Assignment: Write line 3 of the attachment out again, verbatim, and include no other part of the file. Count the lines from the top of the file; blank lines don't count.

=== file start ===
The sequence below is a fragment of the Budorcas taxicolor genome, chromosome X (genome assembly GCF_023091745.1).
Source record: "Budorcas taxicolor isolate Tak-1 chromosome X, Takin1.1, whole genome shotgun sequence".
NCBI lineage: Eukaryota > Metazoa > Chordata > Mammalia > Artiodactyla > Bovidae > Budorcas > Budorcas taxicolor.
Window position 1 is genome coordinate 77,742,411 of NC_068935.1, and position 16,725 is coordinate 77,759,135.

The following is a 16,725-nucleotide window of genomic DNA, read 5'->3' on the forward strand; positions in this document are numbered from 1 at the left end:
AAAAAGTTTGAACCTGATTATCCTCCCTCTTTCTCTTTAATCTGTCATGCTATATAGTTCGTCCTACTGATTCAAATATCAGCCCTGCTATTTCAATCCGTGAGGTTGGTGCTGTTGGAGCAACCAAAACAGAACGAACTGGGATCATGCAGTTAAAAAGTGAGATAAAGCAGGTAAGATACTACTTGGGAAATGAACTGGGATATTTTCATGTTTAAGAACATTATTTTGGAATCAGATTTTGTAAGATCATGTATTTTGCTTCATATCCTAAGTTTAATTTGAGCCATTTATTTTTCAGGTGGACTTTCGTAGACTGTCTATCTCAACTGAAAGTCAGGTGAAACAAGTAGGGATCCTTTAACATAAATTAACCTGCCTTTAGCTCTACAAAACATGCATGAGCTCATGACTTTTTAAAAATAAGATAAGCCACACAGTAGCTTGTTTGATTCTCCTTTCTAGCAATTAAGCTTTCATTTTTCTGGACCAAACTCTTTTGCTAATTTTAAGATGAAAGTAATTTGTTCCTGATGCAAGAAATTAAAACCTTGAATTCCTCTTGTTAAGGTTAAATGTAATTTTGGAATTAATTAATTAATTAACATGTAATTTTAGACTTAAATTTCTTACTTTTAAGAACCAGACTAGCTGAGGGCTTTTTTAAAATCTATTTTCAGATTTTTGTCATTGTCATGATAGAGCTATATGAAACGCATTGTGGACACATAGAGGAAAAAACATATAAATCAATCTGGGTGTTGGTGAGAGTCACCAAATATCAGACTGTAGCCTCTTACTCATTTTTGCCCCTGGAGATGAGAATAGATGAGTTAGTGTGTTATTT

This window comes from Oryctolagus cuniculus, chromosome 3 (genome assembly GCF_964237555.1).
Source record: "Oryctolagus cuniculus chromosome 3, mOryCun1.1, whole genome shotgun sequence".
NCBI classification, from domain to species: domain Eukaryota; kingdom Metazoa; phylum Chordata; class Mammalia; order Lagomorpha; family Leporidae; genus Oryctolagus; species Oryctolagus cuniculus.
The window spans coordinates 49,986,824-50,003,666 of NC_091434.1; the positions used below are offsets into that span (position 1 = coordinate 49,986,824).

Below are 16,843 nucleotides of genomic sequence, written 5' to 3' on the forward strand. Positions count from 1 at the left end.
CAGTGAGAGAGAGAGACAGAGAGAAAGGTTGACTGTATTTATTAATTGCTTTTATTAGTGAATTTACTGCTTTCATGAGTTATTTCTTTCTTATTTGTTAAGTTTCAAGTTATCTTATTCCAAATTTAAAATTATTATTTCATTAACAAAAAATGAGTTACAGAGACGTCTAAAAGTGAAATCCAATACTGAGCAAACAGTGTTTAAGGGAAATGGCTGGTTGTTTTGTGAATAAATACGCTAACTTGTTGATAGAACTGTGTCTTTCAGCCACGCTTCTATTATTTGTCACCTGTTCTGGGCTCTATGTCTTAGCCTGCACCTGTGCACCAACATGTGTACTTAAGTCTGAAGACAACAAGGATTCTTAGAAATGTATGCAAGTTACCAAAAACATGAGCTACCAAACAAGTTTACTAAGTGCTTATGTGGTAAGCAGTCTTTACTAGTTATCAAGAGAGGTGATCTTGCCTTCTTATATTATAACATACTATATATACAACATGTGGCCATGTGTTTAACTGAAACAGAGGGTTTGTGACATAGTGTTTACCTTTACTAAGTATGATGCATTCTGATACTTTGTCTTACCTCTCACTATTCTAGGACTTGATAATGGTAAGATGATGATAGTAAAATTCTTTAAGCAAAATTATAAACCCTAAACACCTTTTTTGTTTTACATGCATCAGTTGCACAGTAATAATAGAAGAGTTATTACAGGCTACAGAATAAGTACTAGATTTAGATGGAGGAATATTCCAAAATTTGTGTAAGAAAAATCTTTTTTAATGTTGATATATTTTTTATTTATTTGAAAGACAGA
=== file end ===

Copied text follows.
NCBI lineage: Eukaryota > Metazoa > Chordata > Mammalia > Artiodactyla > Bovidae > Budorcas > Budorcas taxicolor.